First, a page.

Make every decision better than the last
May 2017 | EXPERT BRIEFING | BANKING & FINANCE
No industry places a greater focus on data-based decisions than financial services. But as advanced as the industry is in this regard, more is needed. Increasing volumes of data, higher expectations from customers and bigger demands from regulators mean that every provider needs to take a hard look at their decision processes and ask: can we do better?
Financial institutions (FIs) may be more reliant on data and analytics than other sectors, with 71 percent of FIs believing analytics creates a competitive advantage, but most still lag behind when it comes to optimising decisions. Only 41 percent of banks are using advanced Big Data tools to develop actionable insights. Implementing a systematic approach to decision management is the only way FIs can make optimal decisions based on growing volumes of data and meet the demands of new regulations.
The implications of PSD2, for example, could overwhelm banks with data, if they do not have a proper process in place. PSD2 will put a significant amount of emphasis on how banks manage and structure their data and decisions processes, because they will need to be accountable to new third-party organisations. IFRS9 will place further transparency requirements on FIs, as it compels them to have decision-making models that can be monitored and checked with ease.
It is only possible for banks to meet the conditions imposed by new regulations if they can justify their risk decisions. This means having a clear and demonstrable decision management process.
Establishing a framework for accurate decision making
A six-step framework for best practice decision making can create a full cycle with a feedback loop so that every decision is not only better informed than the previous one, but more transparent and accountable too: (i) codify the decision process and domain expertise so both can be easily examined, repeated and shared; (ii) record the decision and the factors and data that led to it; (iii) model the insights with predictive analytics that can operate within your decision streams; (iv) optimise results through analytics that determine the best decisions to take given business goals and constraints; (v) adapt models so they can be applied to multiple decision scenarios; and (vi) improve decisions by measuring results, evaluating successes and optimising further.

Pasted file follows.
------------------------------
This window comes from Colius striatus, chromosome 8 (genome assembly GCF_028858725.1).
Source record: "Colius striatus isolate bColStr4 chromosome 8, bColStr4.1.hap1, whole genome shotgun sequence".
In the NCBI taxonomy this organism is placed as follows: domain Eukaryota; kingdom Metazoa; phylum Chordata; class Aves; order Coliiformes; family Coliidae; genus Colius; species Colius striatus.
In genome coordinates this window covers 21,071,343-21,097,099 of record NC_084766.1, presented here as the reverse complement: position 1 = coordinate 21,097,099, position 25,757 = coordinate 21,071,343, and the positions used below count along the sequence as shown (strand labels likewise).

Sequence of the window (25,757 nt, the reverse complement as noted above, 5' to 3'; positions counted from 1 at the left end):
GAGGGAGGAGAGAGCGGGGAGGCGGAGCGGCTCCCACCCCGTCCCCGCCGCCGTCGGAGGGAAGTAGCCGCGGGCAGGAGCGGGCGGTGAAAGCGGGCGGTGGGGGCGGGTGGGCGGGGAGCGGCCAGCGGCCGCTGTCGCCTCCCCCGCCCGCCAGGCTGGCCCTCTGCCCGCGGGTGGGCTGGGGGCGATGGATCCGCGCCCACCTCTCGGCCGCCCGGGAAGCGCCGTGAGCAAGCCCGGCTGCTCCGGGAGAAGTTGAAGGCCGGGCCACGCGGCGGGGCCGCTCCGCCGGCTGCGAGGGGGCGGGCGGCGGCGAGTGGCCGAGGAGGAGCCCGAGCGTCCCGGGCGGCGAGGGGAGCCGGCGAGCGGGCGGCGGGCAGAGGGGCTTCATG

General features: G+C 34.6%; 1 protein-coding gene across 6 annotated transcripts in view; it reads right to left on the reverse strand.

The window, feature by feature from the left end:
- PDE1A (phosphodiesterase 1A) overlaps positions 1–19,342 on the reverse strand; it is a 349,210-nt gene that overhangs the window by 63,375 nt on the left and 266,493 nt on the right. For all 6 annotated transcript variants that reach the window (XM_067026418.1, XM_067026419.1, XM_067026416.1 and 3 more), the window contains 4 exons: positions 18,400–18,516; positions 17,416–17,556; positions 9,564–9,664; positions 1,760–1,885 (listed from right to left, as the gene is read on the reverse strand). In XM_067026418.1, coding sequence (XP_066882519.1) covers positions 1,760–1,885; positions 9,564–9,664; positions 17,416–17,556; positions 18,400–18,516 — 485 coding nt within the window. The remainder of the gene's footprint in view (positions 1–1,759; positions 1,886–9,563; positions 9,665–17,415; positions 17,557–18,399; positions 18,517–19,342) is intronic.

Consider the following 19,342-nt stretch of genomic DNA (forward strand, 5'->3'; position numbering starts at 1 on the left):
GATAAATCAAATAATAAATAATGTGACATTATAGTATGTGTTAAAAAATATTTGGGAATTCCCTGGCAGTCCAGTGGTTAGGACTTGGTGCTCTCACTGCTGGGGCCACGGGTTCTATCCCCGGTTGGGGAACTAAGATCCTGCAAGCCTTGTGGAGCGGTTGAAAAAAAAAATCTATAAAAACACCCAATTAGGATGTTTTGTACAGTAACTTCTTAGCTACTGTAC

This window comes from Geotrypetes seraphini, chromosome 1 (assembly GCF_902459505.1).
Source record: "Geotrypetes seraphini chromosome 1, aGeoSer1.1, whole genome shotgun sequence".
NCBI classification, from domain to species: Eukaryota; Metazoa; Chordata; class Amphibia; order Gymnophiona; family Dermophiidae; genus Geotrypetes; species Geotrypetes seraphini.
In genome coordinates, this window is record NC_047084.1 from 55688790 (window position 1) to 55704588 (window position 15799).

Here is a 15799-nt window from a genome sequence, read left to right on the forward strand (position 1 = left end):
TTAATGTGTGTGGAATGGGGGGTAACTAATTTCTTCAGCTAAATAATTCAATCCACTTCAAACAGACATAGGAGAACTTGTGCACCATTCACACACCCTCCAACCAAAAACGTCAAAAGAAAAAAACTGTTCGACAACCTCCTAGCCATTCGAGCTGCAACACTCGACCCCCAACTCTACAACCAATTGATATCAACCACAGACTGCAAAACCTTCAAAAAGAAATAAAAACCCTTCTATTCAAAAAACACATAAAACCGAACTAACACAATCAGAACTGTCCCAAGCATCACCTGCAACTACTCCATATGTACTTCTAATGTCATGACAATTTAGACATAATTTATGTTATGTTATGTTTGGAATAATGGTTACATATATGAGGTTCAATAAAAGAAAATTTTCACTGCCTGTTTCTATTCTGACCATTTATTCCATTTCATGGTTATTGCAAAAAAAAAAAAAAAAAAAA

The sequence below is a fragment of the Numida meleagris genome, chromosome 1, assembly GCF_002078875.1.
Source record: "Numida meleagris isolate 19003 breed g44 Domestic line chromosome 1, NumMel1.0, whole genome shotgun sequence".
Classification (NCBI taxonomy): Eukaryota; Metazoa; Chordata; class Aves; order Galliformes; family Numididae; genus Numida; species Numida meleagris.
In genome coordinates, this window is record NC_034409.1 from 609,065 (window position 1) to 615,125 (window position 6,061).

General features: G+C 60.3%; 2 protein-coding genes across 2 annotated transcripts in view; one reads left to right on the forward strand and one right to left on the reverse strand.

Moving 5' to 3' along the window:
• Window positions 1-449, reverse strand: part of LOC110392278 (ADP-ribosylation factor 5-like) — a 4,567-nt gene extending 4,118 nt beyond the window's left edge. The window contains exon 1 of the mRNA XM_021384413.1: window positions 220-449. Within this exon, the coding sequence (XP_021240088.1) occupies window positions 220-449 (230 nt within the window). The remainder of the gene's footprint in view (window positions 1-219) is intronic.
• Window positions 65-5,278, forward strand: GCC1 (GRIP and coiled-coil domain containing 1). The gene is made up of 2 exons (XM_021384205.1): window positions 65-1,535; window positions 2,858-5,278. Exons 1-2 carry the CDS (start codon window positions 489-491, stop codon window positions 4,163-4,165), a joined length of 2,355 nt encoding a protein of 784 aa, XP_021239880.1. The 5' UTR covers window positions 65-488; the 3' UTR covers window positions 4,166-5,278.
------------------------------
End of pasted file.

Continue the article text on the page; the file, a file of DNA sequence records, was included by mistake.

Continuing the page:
Adapting a clear decisions process is not just about keeping up with the latest financial regulations. When decision making is simplified and democratised, it creates accountability, buy-in and innovation.
In his TED Talk, Steven Johnson notes that innovation occurs when people of diverse viewpoints and background come together “to have new, interesting, unpredictable collisions”. At a time when disruptive FinTech firms are stealing the limelight in terms of innovation, a decision-first approach might help more traditional Fis and operations to find a way forward.
How Toyota implemented a decision first approach to data
One example of this, from the world of collections and recovery, is Toyota. At Toyota, collections agents were previously hampered by an outdated decisions environment that had a lack of reliable, fresh data and an inability to connect related decisions.
This decisions process was having a serious impact on the financial status of customers, undermining some who might otherwise have been able to save their accounts. To combat this, Toyota established the Collections Treatment Optimisation (CTO) programme. The Toyota CTO programme integrates decision management, reporting and advanced analytics to implement a decisions-focused collections system driven by data. The new system is more personalised and easily repeatable. During its first year, the CTO programme helped more than 1600 customers avoid repossession and keep their cars, while preventing 10,000 customers from reaching a stage of delinquency that would affect their credit.
It has been a win-win for the company too, as Jim Bander, national manager for decision science at Toyota Financial Services, explains, “Working with delinquent customers to keep them in their cars while working out payment options has helped Toyota avoid millions of dollars in losses. Furthermore, it reduced our operating expense ratio by allowing Toyota to grow our portfolio by roughly 9 percent, without adding collections headcount. This has also enabled us to tie future lending decisions to our collections abilities – putting more customers behind the wheel of a Toyota”.
As Toyota’s work shows, deploying optimisation to handle growing volumes of Big Data can improve the quality of decisions. Not only this, but by putting a clear process in place, decisions are more transparent and accountable, keeping businesses in line with new regulations.
Above all, better decisions lead to better outcomes. This benefits customers, and makes a business more competitive. It is time to ensure every decision is better than the last.
Dr Stuart C. Wells is executive vice president and chief product and technology officer at FICO TONBELLER. He can be contacted by email: email@example.com.
© Financier Worldwide
Dr Stuart C. Wells